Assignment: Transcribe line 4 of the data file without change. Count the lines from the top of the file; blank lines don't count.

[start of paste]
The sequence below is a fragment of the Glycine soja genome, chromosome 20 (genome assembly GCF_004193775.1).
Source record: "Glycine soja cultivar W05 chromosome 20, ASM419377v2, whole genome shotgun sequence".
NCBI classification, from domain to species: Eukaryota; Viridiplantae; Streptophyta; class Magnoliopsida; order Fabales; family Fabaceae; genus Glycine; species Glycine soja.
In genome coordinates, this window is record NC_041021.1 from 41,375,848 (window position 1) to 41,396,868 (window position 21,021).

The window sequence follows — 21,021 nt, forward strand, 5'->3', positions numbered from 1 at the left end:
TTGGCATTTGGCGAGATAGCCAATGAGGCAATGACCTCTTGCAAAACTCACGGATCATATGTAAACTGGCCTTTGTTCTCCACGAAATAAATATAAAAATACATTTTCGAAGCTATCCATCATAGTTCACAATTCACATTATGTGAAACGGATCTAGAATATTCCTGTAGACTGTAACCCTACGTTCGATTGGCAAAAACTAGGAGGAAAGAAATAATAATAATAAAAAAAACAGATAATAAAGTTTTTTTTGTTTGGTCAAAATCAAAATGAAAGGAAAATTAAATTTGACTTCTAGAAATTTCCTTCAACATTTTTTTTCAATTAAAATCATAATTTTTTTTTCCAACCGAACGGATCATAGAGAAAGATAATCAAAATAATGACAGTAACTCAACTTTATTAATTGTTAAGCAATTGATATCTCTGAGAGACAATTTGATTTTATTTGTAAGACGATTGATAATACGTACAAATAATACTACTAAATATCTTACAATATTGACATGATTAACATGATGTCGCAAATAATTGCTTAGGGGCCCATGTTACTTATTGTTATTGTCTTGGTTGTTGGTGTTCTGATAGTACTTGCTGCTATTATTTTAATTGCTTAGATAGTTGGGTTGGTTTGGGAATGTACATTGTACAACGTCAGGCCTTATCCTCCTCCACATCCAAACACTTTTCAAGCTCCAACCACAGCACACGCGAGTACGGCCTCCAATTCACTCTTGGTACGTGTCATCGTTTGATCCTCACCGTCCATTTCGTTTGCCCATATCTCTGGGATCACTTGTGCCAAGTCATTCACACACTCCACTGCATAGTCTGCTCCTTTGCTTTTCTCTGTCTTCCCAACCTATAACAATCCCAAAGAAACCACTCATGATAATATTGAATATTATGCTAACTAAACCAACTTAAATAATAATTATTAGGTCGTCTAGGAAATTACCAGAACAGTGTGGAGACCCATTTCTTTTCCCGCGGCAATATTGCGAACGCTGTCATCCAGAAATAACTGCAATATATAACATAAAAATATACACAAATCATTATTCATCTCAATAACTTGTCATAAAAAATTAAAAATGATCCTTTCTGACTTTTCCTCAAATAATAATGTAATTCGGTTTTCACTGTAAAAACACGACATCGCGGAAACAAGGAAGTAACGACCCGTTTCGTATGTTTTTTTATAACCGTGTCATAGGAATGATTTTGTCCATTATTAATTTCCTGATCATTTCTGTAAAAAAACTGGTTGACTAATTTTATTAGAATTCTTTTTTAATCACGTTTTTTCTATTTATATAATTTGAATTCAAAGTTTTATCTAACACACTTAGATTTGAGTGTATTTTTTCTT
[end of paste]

In genome coordinates, this window is record NC_041021.1 from 41,375,848 (window position 1) to 41,396,868 (window position 21,021).